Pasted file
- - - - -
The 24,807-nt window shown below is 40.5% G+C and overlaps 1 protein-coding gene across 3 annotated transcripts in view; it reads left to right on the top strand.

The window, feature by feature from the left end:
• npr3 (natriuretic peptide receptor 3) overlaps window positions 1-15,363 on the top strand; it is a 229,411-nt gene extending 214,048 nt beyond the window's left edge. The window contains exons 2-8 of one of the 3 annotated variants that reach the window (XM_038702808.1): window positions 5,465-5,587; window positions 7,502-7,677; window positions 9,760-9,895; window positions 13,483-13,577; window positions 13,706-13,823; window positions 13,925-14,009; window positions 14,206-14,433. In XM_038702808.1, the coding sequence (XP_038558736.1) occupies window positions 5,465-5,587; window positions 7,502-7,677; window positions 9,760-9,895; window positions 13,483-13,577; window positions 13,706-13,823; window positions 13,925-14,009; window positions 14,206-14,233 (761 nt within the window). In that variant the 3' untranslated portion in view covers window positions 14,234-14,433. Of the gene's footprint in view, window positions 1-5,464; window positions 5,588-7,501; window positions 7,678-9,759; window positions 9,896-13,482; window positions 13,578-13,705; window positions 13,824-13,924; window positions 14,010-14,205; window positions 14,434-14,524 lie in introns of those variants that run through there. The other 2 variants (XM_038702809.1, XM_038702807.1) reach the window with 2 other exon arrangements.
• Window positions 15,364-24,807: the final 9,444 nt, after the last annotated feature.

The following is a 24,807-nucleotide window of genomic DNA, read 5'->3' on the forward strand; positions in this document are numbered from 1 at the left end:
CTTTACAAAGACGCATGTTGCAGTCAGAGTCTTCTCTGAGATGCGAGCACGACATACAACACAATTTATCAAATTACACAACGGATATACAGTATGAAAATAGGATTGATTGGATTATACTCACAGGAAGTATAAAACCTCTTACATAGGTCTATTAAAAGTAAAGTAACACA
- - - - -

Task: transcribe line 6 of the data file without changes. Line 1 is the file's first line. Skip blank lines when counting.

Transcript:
CTTTACAAAGACGCATGTTGCAGTCAGAGTCTTCTCTGAGATGCGAGCACGACATACAACACAATTTATCAAATTACACAACGGATATACAGTATGAAAATAGGATTGATTGGATTATACTCACAGGAAGTATAAAACCTCTTACATAGGTCTATTAAAAGTAAAGTAACACA